Dutch-Canadian venture fund will pump €100 million into robotics startups worldwide


A new investment fund by a Vancouver-based venture capital group and an alliance of robotics professionals in the Netherlands plan to invest €100 million ($113.6 million) into robo-startups around the world, according to a joint statement this past week.

The RoboValley Fund, named after the RoboValley Innovation Hub located near the Hague leading the charge, will likely focus on seed and early stage funding. RoboValley touts 170 members from a variety of AI and robotics-related disciplines and is based out of the Delft University of Technology. The investment strategy will be managed and led by Chrysalix Venture Capital.

According to Markets and Markets, the industrial robotics market is predicted to reach a value of nearly $80 billion by 2022.

“Robotics is predicted to be the next big step in the digital revolution having an unprecedented impact on the way that we live, and provides an answer to some of the grand challenges of the 21st century,” said RoboValley’s managing director, Arie van den Ende. “Together with Chrysalix long-standing expertise in commercializing early stage industrial innovations, the RoboValley Fund will bring much needed capital and accelerated paths to market for our most promising next generation robotics technologies.”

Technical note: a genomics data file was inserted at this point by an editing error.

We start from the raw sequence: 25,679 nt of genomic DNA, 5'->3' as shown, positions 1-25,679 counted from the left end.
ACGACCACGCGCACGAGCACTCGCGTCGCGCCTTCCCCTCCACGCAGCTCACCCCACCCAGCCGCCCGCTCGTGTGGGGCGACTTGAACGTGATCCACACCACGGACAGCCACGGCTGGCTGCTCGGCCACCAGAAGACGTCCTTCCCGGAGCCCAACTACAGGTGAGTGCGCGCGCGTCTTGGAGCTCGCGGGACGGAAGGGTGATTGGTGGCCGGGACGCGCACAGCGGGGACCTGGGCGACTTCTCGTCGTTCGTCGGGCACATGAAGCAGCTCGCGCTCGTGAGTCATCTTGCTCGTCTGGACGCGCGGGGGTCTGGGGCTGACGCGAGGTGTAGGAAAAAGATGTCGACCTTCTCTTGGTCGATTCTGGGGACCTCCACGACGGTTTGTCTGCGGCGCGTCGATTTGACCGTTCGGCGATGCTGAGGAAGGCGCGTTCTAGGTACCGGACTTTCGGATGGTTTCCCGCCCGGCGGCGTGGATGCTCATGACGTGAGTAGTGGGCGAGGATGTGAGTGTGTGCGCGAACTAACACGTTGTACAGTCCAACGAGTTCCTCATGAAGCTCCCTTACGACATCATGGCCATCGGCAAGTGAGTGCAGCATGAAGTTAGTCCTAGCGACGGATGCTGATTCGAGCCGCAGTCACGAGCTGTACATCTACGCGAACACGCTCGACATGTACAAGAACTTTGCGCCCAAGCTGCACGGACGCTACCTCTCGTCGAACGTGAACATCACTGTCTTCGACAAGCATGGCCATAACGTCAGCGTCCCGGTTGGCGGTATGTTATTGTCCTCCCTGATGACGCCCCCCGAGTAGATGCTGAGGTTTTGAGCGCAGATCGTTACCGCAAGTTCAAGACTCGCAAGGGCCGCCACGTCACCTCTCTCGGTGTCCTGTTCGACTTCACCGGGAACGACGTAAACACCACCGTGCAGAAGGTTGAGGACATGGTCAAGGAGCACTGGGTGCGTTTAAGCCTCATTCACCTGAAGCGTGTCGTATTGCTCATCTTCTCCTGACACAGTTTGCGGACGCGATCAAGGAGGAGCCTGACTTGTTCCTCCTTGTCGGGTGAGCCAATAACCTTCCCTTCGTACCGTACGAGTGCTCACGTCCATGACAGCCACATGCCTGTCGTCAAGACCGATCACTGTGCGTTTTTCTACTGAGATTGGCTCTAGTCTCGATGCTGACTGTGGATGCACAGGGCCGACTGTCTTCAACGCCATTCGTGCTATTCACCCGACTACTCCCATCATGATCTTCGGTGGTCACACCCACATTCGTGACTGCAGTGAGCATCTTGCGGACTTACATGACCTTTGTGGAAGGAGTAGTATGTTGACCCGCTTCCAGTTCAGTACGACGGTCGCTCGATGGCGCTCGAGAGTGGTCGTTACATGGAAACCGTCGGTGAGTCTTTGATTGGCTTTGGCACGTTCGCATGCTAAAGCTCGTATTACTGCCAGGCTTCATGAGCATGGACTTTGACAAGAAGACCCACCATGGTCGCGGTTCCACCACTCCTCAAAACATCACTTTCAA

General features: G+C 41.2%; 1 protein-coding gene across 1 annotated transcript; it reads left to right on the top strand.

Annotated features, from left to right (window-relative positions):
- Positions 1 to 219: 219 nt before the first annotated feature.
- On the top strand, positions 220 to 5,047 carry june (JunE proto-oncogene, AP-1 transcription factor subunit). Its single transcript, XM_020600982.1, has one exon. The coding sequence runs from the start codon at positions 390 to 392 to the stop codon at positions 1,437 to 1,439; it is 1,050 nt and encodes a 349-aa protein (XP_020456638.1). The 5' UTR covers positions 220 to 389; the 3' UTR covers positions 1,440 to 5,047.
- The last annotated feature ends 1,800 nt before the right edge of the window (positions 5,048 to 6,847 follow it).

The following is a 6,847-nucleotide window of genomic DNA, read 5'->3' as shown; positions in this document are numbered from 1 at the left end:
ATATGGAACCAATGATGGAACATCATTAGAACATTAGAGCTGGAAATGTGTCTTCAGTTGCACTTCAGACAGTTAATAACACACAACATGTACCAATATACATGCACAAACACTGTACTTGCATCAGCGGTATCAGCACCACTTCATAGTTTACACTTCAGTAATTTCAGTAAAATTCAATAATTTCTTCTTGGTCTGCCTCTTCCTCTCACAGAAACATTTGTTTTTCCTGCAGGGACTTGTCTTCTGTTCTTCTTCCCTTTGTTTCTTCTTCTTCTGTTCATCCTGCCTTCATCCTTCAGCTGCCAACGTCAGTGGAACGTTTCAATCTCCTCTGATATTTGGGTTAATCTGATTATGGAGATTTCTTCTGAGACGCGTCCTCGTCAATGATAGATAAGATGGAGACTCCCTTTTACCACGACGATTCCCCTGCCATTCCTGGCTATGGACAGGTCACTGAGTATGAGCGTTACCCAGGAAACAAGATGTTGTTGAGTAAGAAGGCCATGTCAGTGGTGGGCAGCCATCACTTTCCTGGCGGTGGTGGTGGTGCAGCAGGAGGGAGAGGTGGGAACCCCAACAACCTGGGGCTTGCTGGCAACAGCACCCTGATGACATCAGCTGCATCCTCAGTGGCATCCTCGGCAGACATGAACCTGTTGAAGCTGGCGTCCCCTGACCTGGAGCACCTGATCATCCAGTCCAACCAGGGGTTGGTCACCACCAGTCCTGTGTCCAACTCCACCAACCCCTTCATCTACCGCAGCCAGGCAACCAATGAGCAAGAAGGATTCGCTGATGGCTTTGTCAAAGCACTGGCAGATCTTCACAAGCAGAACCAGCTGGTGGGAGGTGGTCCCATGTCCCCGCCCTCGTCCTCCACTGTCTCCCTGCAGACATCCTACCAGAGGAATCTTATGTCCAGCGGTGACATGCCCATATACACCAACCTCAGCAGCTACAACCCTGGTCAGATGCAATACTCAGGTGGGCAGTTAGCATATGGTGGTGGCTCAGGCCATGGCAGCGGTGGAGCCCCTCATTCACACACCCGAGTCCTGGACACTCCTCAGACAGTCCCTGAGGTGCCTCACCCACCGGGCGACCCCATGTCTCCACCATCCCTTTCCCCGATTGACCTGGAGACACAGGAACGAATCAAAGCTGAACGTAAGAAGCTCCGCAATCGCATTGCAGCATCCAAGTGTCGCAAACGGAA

Investors see energy benefits from robots automating factory jobs

Chrysalix focuses on industrial and alternative energy technologies. The former seems the clear reason for backing this new fund. A growing catharsis for economy planners is the increasing reliance on automation at factories, eliminating thousands of manufacturing jobs.

That issue was brought into stark relief by Foxconn’s announcement that it would cut 60,000 manufacturing jobs in favor of robotic assembly. The phenomenon is also leading some Silicon Valley firms like Y Combinator to research “basic income,” anticipating that many blue-collar workers won’t be able to find new work in a new economy.

“Global technology in robotics is advancing very quickly yet today there is no international pure-play venture capital fund focused on robotics and so closely aligned with a robotics ecosystem,” said RoboValley Fund Managing Partner Mike Sherman in a press release. “Many breakthrough technologies are stranded in universities and national labs with insufficient early-stage funding available to help them commercialize and scale.”

Sherman is referring to “technology transfer,” i.e. getting new tech out of development and niche use stages and bringing them to a wider general market. An example of a wider concerted effort at such adaptation is the European Space Agency’s network of incubators for startups built on transferred technology that are spinning it for consumer applications.

Sherman noted that, “RoboValley and Delft University of Technology have an outstanding reputation for being on the cutting edge of modern robotics research and development, with exclusive access to emerging technologies as well as leading professors and industry experts worldwide, and we are pleased to be partnered with them on this new fund.”


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